"Do I hear $300? No? All right, going once, going twice … sold! One roundtrip ticket from LA to New York for $290, sold to the lucky bidder in the yellow tie!"
Sound farfetched? Then you haven't been paying attention.
Surely you heard about a certain governor who put the state's private jet up for sale -- on eBay. And more to the point, JetBlue announced last week that it was putting up a few hundred seats for auction -- where else? -- on eBay.
This got me to thinking -- maybe, just maybe, a new path to airline profits (and consumer nirvana) is to toss out the current "yield management" model for ticket sales -- and try the "auction" model.
Yield management? Even if you're not familiar with the term, you know the concept -- at least you should, if you've ever discovered that a fellow airline passenger shelled out less than half of what you paid for his ticket. Ouch. Yes, yield management: otherwise known as how to confuse customers and force them to shop four to six Web sites, several times a day, before they think they've found the lowest possible price.
Still confused? Don't worry, you're not alone. Here's a quick review: airline tickets have about 10 price points per seat on a plane and the price point you are quoted is based on dozens of variables, including how well seats on a particular route are selling now and how they sold in the past couple of years. What the airline tries to do is sell as many tickets as possible in the highest price points and then top off the rest of the plane by selling the cheapest price point.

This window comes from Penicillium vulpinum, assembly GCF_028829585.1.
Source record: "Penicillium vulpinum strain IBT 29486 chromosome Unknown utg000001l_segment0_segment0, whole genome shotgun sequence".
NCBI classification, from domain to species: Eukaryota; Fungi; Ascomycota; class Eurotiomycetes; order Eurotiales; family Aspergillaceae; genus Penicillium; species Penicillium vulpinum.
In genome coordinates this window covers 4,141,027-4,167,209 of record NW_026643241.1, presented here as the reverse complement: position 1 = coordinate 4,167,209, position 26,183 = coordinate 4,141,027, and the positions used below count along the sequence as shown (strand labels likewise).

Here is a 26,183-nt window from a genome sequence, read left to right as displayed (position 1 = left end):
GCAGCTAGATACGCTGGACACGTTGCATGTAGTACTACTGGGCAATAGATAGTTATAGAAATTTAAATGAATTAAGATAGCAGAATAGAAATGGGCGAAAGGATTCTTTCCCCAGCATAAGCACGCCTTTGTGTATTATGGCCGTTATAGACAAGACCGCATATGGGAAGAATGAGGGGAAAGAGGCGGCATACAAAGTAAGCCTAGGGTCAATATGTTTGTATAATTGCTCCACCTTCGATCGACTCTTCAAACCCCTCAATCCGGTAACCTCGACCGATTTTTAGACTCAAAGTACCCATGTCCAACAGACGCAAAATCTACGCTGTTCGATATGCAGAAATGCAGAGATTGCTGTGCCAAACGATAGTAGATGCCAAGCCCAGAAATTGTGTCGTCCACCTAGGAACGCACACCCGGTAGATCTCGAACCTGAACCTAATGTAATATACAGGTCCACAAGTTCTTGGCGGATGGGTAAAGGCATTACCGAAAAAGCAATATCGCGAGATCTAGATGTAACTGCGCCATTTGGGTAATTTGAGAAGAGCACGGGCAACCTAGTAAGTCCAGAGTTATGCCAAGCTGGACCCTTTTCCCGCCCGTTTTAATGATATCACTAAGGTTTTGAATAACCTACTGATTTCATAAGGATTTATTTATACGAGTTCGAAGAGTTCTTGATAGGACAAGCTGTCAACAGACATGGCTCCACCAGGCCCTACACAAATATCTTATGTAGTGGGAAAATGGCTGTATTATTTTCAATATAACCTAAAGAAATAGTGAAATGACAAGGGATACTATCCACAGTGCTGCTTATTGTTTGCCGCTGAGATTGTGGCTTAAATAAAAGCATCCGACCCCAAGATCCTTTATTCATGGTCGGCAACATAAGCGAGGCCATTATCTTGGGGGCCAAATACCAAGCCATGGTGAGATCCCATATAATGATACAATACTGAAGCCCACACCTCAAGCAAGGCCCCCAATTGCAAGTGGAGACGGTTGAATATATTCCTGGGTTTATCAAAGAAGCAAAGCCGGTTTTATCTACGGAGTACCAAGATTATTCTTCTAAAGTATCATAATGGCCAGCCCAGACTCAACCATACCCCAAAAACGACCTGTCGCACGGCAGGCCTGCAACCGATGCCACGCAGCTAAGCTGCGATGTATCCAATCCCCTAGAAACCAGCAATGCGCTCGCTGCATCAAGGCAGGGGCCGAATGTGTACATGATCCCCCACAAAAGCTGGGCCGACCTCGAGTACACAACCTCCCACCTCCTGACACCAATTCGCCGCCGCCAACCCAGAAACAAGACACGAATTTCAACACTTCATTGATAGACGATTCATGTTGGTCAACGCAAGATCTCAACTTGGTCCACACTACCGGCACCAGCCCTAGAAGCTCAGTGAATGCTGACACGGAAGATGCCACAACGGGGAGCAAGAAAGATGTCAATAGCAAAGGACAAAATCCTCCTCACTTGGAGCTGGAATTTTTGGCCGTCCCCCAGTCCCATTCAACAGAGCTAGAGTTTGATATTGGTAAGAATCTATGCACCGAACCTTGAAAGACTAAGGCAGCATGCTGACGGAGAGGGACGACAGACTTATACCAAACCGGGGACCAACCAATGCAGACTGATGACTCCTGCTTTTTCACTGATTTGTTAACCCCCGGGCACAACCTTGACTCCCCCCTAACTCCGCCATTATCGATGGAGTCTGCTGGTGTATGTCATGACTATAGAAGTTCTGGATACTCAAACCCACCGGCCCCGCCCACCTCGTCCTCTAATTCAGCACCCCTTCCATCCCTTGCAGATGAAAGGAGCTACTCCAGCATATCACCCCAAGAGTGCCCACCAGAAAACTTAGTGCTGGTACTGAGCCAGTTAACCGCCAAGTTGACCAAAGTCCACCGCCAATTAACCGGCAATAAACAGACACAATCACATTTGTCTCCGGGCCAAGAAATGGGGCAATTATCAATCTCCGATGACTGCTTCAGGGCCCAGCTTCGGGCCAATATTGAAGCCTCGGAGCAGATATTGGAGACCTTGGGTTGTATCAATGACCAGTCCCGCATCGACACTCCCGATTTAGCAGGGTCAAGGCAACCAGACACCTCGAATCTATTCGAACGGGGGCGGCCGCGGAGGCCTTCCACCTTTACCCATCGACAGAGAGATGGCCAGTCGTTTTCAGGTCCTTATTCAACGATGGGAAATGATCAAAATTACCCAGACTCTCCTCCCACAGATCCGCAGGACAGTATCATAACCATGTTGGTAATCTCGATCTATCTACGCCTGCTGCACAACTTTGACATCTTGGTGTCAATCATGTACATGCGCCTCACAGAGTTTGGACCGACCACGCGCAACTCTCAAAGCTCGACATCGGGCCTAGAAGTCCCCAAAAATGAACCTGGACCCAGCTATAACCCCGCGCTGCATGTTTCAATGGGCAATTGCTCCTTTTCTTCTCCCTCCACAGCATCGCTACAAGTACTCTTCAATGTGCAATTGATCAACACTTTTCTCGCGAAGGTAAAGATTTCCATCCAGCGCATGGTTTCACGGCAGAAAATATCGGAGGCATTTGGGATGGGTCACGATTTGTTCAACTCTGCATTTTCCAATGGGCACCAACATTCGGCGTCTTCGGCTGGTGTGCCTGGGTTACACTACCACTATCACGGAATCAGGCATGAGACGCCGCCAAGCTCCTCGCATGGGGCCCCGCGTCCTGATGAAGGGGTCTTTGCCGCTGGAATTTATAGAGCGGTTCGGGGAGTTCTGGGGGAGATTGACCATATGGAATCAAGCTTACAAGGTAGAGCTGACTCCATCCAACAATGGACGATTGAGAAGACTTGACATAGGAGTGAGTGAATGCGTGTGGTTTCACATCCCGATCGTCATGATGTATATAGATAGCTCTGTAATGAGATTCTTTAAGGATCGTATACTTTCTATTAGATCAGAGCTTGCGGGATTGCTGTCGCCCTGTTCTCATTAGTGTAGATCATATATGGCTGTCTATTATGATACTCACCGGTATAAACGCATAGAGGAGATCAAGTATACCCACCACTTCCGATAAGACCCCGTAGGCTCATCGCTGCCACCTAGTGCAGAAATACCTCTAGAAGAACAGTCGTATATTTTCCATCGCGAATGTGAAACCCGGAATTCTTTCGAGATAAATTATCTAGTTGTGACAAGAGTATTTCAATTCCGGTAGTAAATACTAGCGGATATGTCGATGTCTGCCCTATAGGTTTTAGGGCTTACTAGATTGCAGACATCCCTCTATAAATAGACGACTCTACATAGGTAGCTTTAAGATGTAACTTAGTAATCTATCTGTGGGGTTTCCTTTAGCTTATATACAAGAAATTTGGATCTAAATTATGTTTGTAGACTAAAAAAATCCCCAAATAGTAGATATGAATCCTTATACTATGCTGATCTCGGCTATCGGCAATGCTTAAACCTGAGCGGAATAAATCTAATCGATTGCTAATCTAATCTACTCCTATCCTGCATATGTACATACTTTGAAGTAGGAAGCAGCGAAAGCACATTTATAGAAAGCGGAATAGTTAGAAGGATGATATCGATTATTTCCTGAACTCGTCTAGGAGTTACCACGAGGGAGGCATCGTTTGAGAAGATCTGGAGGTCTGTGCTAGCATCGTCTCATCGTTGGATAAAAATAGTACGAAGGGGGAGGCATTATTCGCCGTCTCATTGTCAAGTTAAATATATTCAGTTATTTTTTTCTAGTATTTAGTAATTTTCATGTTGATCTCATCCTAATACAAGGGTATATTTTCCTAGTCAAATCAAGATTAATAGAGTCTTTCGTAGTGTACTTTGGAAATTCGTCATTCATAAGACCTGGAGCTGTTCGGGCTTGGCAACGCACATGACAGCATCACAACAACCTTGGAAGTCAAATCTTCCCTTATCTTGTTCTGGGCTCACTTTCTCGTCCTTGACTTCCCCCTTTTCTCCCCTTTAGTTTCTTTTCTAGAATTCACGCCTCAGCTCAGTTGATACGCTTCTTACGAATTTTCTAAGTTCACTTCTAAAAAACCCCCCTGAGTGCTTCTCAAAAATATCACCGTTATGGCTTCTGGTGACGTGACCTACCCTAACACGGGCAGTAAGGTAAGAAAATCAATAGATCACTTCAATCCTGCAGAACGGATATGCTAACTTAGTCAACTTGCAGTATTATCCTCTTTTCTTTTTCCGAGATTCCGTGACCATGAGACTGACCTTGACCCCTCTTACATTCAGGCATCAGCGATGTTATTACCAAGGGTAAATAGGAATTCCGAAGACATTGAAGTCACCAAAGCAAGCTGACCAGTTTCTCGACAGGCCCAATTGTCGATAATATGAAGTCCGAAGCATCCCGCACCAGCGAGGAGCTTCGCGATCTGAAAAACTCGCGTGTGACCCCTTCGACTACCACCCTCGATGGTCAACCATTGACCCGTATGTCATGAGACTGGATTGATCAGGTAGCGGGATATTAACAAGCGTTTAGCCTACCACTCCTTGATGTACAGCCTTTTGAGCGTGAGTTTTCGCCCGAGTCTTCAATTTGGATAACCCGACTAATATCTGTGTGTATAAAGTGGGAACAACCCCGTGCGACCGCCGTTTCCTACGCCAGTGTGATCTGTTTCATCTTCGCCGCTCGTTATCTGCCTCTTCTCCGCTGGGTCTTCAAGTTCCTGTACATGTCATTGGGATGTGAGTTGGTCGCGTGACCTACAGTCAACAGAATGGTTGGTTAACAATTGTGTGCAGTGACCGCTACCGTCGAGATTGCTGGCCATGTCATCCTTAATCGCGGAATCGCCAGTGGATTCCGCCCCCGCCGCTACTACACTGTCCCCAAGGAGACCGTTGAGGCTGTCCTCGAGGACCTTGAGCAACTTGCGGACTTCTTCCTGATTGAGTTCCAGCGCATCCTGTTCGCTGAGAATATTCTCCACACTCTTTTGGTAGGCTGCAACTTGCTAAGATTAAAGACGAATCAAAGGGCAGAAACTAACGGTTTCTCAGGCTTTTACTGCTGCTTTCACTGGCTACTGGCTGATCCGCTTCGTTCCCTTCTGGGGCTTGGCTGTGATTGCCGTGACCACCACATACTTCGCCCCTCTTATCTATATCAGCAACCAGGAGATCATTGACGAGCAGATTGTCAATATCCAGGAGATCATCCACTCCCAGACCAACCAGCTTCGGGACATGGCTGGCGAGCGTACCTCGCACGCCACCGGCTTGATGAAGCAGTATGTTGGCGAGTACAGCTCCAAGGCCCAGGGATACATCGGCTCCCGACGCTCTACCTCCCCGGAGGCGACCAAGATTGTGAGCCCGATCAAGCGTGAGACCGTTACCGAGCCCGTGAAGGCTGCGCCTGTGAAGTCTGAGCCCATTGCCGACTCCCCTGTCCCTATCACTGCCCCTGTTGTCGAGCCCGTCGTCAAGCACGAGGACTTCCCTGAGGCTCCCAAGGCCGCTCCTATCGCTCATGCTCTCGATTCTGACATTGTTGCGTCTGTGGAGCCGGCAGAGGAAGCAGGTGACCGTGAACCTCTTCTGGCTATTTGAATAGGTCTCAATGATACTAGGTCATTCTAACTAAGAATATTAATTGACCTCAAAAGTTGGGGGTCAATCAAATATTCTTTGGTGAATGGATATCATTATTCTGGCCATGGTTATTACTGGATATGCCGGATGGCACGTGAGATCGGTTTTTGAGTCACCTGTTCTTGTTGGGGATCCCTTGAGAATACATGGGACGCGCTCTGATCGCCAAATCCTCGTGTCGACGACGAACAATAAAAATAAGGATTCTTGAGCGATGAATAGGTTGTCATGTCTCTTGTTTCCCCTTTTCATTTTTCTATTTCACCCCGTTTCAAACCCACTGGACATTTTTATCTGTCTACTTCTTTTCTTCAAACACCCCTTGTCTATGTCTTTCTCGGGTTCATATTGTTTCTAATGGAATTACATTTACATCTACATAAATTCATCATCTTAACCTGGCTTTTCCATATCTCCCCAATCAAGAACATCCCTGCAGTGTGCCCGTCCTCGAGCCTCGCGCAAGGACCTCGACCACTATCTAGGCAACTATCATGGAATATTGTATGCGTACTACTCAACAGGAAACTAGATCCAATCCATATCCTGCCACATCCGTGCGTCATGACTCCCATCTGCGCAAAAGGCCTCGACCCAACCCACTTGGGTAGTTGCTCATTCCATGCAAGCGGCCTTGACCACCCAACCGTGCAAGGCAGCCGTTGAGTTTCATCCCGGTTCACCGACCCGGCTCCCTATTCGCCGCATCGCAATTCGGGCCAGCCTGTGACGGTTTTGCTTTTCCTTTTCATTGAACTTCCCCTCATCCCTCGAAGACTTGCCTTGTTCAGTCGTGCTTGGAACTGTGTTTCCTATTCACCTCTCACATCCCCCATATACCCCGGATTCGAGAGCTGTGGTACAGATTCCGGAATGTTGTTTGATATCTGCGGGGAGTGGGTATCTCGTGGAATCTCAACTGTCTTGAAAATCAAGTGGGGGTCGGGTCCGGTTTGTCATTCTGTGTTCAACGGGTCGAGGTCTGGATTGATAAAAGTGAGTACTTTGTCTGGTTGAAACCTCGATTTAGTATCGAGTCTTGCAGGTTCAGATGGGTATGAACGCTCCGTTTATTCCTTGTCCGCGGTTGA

What this means to you -- in theory -- is that every time you ask for a price quote, you might get a different price -- for no apparent rhyme or reason. Oh, and did I mention that all these price points can change along the way, as an airline experiments with sales and/or hikes? Confusing doesn't begin to cover it.
So are auctions the answer?
Well, if there were ever two entities that were made for each other, it would be auctions and the Internet.
Face it, both eBay and Google have been wildly successful in this Age of Internet by providing a new marketplace for both consumers and advertisers. Now, toss in the fact that airlines have been struggling to make ends meet since the late '80s; the survivors endured by trying to extract as much money as possible from business travelers and then, again, by topping off their planes with leisure travelers.
That mold developed some cracks, though, in the late '80s. By then, Southwest Airlines was consistently making a profit thanks to short haul routes for business travelers along with a much larger mix of leisure travelers who were taking advantage of the carrier's lower priced tickets (and corresponding lower operating costs).
And more recently, European rivals EasyJet and Ryanair have taken that model to a new level by virtually giving away tickets to those that book early, charging more for last minute purchases, and using the Internet to sell non-airline goods and services (insurance, hotel rooms and more).
Then in the '90s, during the great Internet bubble, there were several business plans in development for airline ticket auctions sites, most of which never saw the light of day.